Then the fifth angel blew his trumpet, and I saw a star that had fallen from the sky to the earth, and he was given the key to the shaft of the abyss. 2 He opened the shaft of the abyss and smoke rose out of it like smoke from a giant furnace. The sun and the air were darkened with smoke from the shaft. 3 Then out of the smoke came locusts onto the earth, and they were given power like that of the scorpions of the earth. 4 They were told not to damage the grass of the earth, or any green plant or tree, but only those people who did not have the seal of God on their forehead. 5 The locusts were not given permission to kill them, but only to torture them for five months, and their torture was like that of a scorpion when it stings a person. 6 In those days people will seek death, but will not be able to find it; they will long to die, but death will flee from them.(NET Bible)
The opening of the seventh seal
If there is one thing Revelation accomplishes, it is to make each of us feel insignificant in comparison to the awesome forces God unleashes on the world. The effect is to remove any sense of controlling our environment or future.
In truth, God is no less sovereign at this moment than during the visions John presents. But, for the moment, God is withholding his hand of judgment and power to allow time for repentance. Be careful not to let God’s forbearance lull you into believing you are in charge!
Previously I have said that the seventh seal encapsulates the increasingly severe judgments pictured by the seven trumpets and seven bowls. The escalating severity is building to a crescendo of violence. Many commentators have noted the numerous parallels between the plagues God brought on Egypt (Exod. 7–10), and the trumpet and bowl judgments.
Keener describes the surprising effect of Rev. 8:1: “After six thunderous seals of judgment (6:1–17) and a dramatic interlude in 7:1–17, the reader may be pardoned for a sense of anticlimax when reaching the final seal and hearing — silence.”
After the seven angels are given trumpets (8:2), another angel offers burning incense along with “the prayers of all the saints” (8:3) before God. Then the same censer (a brass container or fire-pan) used for the incense is used to scoop coals of fire from the altar that are then hurled onto the earth. Osborne says: “The thrust of the first coals was to lift incense and prayers to God [8:3-4], but now the coals become the ‘fire’ of judgment [8:5]. . . . As we have seen, worship and judgment are interconnected throughout this book.”
The first four trumpets affect one-third of the earth in a deadly way (8:6–12). But these hard blows are nothing to the coming three trumpets, as we are told in 8:13: “Woe! Woe! Woe to those who live on the earth because of the remaining sounds of the trumpets of the three angels who are about to blow them!”
Beale explains why the last three trumpets are worse than the first four: “The woes are worse than the initial four in that they directly strike the wicked.” Even while judgment is falling, repentance is what God desires.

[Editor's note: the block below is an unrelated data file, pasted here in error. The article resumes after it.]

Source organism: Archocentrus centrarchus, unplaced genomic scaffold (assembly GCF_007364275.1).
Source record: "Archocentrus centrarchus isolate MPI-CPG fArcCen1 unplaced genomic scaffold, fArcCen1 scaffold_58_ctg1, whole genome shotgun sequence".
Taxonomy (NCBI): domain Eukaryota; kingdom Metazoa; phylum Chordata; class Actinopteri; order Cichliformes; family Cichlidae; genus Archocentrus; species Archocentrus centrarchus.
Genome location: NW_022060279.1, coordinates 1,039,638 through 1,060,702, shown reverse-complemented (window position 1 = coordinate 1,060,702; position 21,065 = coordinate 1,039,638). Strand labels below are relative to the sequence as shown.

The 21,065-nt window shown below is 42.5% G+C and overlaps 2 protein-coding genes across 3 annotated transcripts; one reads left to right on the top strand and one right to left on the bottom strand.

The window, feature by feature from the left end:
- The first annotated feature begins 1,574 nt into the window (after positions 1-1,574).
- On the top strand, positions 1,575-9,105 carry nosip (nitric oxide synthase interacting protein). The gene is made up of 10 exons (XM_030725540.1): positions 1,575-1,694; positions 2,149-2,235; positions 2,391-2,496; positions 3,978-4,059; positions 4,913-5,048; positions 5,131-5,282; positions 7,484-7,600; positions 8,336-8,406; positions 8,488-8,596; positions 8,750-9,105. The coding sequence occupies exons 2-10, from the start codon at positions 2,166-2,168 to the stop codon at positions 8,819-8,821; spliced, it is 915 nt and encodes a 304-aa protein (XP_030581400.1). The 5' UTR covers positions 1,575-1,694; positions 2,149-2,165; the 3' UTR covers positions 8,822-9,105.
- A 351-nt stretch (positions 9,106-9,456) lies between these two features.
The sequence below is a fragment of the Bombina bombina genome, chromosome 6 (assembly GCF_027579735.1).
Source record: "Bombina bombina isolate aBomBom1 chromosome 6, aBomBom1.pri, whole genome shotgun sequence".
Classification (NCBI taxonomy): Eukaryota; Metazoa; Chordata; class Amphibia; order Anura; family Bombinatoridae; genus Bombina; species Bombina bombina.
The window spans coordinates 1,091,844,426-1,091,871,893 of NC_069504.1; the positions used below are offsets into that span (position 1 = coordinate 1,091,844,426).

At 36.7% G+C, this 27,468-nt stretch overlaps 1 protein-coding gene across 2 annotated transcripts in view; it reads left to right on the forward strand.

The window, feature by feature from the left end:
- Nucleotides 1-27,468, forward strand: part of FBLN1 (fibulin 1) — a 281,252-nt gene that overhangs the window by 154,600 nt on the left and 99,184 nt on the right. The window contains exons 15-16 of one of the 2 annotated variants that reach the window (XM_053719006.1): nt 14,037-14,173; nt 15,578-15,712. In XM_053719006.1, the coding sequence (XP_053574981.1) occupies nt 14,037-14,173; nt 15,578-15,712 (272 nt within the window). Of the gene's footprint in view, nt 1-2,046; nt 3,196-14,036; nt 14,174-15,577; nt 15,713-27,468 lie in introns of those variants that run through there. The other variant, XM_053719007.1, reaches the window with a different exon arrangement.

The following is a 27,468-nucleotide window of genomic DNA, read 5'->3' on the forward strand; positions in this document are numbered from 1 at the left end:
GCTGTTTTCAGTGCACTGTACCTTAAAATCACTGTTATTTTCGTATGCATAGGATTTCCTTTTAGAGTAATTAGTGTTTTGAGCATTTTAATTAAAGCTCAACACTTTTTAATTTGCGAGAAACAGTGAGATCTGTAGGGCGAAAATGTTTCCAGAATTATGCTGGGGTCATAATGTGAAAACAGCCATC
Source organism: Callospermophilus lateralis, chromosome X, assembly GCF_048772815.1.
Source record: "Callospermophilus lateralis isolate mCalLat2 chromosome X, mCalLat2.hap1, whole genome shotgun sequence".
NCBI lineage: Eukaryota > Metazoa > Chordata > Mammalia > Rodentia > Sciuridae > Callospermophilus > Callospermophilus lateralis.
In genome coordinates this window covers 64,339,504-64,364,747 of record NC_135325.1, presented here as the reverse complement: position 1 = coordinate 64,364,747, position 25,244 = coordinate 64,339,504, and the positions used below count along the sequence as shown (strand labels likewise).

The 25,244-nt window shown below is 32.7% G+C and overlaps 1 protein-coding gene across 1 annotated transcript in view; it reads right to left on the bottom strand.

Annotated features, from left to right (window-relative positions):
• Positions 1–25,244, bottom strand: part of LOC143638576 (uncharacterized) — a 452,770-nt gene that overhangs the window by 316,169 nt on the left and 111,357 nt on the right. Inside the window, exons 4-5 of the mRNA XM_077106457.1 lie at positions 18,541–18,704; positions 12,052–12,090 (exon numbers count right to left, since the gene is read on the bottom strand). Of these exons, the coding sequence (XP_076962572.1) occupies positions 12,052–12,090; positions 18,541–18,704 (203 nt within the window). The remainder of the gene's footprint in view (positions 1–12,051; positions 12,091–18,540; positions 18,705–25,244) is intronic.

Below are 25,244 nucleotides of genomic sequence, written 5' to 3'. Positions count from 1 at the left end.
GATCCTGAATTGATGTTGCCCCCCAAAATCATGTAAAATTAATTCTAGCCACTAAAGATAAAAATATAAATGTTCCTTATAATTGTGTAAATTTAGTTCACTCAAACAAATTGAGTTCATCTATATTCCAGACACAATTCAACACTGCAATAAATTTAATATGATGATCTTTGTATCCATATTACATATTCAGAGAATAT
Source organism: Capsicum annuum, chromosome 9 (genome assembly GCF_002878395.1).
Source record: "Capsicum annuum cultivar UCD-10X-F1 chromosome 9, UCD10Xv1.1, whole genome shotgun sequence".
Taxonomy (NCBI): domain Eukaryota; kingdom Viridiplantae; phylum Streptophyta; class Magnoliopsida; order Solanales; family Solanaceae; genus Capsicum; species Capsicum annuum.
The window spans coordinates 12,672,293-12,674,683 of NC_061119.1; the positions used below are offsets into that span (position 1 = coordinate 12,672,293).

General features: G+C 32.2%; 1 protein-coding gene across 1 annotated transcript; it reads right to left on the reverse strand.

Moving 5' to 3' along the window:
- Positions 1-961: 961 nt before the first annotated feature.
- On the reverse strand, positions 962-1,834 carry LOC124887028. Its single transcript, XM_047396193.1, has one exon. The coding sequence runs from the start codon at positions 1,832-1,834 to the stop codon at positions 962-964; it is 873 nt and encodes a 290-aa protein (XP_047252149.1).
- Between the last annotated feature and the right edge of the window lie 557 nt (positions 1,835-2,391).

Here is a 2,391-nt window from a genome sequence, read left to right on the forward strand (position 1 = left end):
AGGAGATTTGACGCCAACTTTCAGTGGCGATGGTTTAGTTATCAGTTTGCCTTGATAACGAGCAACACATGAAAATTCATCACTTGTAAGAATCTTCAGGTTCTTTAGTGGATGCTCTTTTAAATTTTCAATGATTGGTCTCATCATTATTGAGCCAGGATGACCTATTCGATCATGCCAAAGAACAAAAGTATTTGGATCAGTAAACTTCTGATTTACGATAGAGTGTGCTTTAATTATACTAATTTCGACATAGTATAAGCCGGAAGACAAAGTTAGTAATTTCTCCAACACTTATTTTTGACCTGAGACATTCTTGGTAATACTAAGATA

The identity and allegiance of the angel described in 9:1 is disputed. Though there are good arguments on each side, I am inclined to agree with the ESV Study Bible, which says, “The star fallen from heaven to earth is Satan, whom Jesus saw fall like lightning as a result of his disciples’ ministry (Luke 10:18).” Note that “he was given the key to the shaft of the abyss” (9:1), which is a divine passive. Beale says, “Christ is ultimately the one who bestows this key, since he has overcome Satan and now ‘possesses the keys of death and Hades’ (1:18).”
The abyss (NET, NIV, HCSB) is also translated as pit (ESV, KJV, NLT); in fact, it is the common Greek word phrear, meaning “well.” However, the word well is modified by the Greek noun abyssos, meaning “an immensely deep space.” So, the “well of the abyss” has been rendered by NET as “the shaft of the abyss” (9:1). Of greater importance is what the Bible says about this place. In the NT it appears as a prison for evil spirits (Luke 8:31, 2 Pet. 2:4, Jude 6) where the beast (11:7) and Satan (20:1–3) are confined for a time.
The locusts of Revelation 9 are demonic spirits from the abyss whose mission is to torment the unbelieving peoples of the earth, but not the believers who have the seal of God (9:4).
There are many ironies in Revelation. These who are seeking death find that it runs away from them by God’s command!
All the important things in life come from one person
It is hard to imagine a long period of time when one’s highest aspiration would be to die! Of course, these who desire death are the ones who have killed every Christian they can find. Only God can grant them what they want.
“Turn to me and be saved, all the ends of the earth.
For I am God, and there is no other.
By myself I have sworn; Truth has gone from my mouth, a word that will not be revoked:
Every knee will bow to me, every tongue will swear allegiance.”
(Isa. 45:22–23, Christian Standard Bible).
Copyright © 2011 by Barry Applewhite. All rights reserved worldwide. Derived from material created for Christ Fellowship, McKinney, Texas. Used by permission.
 Craig S. Keener, Revelation, The NIV Application Commentary (Grand Rapids: Zondervan, 2000) 253.
 Grant R. Osborne, Revelation, Baker Exegetical Commentary on the New Testament (Grand Rapids: Baker Academic, 2002) 346-347.
 G.K. Beale, The Book of Revelation, The New International Greek Testament Commentary (Grand Rapids: William B. Eerdmans Publishing Company, 1999) 489.
 ESV Study Bible, notes for Revelation 9:1.
 Beale, Revelation, 493.
 W. Bauer, A Greek-English Lexicon of the New Testament and Other Early Christian Literature. 3d ed. Revised and edited by F. W. Danker, translated by W. F. Arndt, F. W. Gingrich and F. W. Danker (Chicago and London: University of Chicago Press, 2000) abyssos, abyss, q.v.